As previously remarked the lethality and randomness is very much on display in these videos. There are several cases of players getting one-shotted from full health to unconsciousness. One fighter, previously wounded, dies outright and instantly from a large critical hit. Quill18 ended up visibly cheating and allowing an unconscious player to use second wind to prevent a total party kill at the end. Some people like lethal games, but somehow I can't help thinking that it isn't a great feature for a Starter Set. If your first impression of Dungeons & Dragons was being the one guy at the table who actually "lost" the game, would you want to play again? I'll have to check, but I don't think the Starter Set even has any instructions on how to replace a dead character, as there are only as many pre-gens as there are supposed to be players.

Speaking of which, WotC had the situation that one player wasn't available for the second session, and "solved" that by presenting that character as having gone elsewhere, instead of somebody else playing that character. Then another character fell unconscious, and the group ended split up with two characters still exploring and one character tending the unconscious fellow. Really? In my opinion the DM should have stepped in and prevented the party from splitting that way, because it sets a rather bad example in the official video of the Starter Set.

5E at its game core is very much a game of resource management. Not every group, and especially not the WotC group, was good at that. The limiting factor appears generally to be healing: There are no healing cantrips, so the two spell slots of the cleric are the only sources of magical healing, and the only way to quickly revive an unconscious character. That is so important that low-level cleric basically should only ever cast cantrips and healing spells. In any case, the level 1 cleric spells other than healing are extremely weak, especially if you compare them to the level 1 wizard spells which do 3d6 area attack damage or splittable 3d4+3 damage with no attack roll or saving throw. Somewhat unfairly the wizard can get spell slots back during a short rest, but the cleric can't. As cure light wounds can heal for a LOT of hit points, it is even debatable whether a cleric should always wait for a character to go down before healing him. On the one side a wounded character can die instantly from a crit, but on the other hand the cleric doesn't really have the luxury of healing every wounded character.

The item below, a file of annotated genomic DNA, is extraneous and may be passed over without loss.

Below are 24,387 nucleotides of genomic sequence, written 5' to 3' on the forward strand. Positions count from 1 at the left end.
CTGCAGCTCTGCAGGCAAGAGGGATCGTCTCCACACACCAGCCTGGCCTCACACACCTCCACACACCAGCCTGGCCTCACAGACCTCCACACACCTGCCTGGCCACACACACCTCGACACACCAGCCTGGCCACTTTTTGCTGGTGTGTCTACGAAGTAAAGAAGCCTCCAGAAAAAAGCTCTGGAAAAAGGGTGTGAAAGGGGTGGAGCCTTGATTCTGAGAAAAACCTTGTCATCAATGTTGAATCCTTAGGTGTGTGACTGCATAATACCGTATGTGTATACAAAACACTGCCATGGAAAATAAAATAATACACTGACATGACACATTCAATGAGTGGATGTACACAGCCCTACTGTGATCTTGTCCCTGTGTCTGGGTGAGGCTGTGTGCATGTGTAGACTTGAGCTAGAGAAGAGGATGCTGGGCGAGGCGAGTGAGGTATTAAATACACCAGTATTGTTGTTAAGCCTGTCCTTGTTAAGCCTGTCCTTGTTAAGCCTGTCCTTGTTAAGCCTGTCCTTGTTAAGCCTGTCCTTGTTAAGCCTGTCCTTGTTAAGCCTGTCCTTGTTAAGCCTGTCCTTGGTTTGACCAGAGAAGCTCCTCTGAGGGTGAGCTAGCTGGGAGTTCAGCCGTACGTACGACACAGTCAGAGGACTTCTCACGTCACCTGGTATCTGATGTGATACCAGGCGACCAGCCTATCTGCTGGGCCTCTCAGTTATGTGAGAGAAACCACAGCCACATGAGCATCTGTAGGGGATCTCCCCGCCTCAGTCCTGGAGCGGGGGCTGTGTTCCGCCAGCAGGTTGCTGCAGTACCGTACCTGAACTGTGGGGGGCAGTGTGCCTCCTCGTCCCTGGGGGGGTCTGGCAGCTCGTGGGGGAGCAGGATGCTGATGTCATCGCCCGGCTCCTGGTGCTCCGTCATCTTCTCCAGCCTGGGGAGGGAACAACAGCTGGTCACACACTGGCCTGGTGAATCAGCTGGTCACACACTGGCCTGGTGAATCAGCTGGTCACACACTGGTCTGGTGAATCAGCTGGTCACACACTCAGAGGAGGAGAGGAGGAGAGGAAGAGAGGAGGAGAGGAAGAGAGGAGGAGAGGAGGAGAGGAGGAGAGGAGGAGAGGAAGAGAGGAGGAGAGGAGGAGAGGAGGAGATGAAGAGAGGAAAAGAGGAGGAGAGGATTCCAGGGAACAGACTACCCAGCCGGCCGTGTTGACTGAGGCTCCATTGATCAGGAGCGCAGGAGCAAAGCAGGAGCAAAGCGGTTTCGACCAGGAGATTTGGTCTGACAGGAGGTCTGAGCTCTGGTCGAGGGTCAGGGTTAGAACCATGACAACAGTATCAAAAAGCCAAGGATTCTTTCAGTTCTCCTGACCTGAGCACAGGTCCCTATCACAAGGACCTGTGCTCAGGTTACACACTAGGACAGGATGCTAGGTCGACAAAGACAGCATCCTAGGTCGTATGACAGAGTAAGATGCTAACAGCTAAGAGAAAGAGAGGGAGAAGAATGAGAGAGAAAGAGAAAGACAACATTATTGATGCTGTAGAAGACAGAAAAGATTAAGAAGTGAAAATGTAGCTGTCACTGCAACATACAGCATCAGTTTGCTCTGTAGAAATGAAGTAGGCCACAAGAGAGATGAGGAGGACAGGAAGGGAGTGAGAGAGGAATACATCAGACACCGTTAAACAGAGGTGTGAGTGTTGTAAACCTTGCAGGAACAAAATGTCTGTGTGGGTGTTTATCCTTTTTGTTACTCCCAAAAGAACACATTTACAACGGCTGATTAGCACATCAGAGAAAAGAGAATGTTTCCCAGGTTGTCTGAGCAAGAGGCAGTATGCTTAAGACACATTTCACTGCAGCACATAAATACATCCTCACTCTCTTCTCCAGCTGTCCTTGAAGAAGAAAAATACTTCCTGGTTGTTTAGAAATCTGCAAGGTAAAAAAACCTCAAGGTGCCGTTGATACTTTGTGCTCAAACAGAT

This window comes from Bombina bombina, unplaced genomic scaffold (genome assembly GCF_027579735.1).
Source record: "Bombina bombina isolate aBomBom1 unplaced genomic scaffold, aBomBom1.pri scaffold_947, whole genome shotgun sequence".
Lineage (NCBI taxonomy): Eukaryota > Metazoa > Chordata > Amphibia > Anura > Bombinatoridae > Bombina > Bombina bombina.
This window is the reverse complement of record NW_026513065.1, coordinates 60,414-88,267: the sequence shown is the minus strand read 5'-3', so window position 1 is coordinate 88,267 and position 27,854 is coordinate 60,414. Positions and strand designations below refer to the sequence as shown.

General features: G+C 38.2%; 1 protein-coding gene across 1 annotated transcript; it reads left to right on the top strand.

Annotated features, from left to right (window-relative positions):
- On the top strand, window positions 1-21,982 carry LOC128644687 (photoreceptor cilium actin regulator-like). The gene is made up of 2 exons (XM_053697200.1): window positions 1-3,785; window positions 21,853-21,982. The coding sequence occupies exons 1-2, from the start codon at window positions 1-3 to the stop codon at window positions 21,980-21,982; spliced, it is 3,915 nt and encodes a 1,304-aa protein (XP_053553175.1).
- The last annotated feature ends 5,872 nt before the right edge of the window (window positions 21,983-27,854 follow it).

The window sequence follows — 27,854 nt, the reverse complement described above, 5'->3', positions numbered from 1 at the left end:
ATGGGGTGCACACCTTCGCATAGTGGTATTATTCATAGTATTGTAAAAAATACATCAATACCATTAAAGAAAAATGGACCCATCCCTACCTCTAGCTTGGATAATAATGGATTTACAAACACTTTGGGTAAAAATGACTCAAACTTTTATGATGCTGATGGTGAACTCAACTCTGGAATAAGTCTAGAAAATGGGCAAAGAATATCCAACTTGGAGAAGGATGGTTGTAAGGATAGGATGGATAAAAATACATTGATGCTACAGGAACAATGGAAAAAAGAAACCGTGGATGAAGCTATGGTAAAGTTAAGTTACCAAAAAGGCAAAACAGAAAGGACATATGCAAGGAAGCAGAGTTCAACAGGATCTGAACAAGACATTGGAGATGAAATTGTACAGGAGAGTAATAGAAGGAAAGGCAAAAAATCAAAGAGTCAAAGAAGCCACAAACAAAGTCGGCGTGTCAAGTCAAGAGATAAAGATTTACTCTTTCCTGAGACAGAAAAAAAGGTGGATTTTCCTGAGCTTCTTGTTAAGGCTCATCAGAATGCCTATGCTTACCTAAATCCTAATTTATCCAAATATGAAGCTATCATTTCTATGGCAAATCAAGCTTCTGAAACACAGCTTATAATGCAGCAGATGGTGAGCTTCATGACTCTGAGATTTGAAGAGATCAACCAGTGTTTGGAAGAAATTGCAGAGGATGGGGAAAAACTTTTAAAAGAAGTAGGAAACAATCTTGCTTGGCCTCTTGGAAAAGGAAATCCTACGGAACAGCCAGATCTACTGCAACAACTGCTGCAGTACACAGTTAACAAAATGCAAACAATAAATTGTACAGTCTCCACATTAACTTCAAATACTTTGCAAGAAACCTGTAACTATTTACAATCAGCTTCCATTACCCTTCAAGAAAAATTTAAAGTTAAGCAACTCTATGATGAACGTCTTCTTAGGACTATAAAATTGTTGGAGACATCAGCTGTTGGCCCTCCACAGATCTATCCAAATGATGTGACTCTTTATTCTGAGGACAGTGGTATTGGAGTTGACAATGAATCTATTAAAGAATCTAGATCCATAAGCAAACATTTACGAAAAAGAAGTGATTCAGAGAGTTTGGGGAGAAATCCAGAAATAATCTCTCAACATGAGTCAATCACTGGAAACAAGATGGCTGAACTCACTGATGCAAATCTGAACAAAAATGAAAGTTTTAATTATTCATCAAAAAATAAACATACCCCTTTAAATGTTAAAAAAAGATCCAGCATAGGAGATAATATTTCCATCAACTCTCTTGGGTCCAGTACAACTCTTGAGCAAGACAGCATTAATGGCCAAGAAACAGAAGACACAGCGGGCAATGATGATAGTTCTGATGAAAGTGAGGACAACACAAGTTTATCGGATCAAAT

Rogues are actually quite good in this edition. They get their sneak attack even on ranged attacks if they have advantage or, more frequently, when another ally is standing next to the target. And the dual wield rules are rather powerful: If you wield a light weapon like a dagger or shortsword, you get a second attack with your off-hand weapon, albeit only the base damage without attribute bonus. With the bonus attack not being limited to the same target, and moves being splittable in 5E, you can stab a monster to death, move and then stab another monster with your off-hand. In the Starter Set adventure with the level 1 groups against goblins, the rogue and the wizard were the only classes that could potentially kill more than 1 goblin per round.

The Lost Mine of Phandelver appears to be a rather generic adventure, but that is probably a good thing for a Starter Set. It also is a lot longer than the adventures in previous starter boxes, and could potentially be the start of a whole campaign. Given how the basic rules are somewhat incomplete and insufficient to start a game by themselves, the $20 Starter Set looks like a good investment for people who want to play 5th edition without paying $150 for the core books right away. And new DMs can always see how to play that adventure by watching those YouTube videos.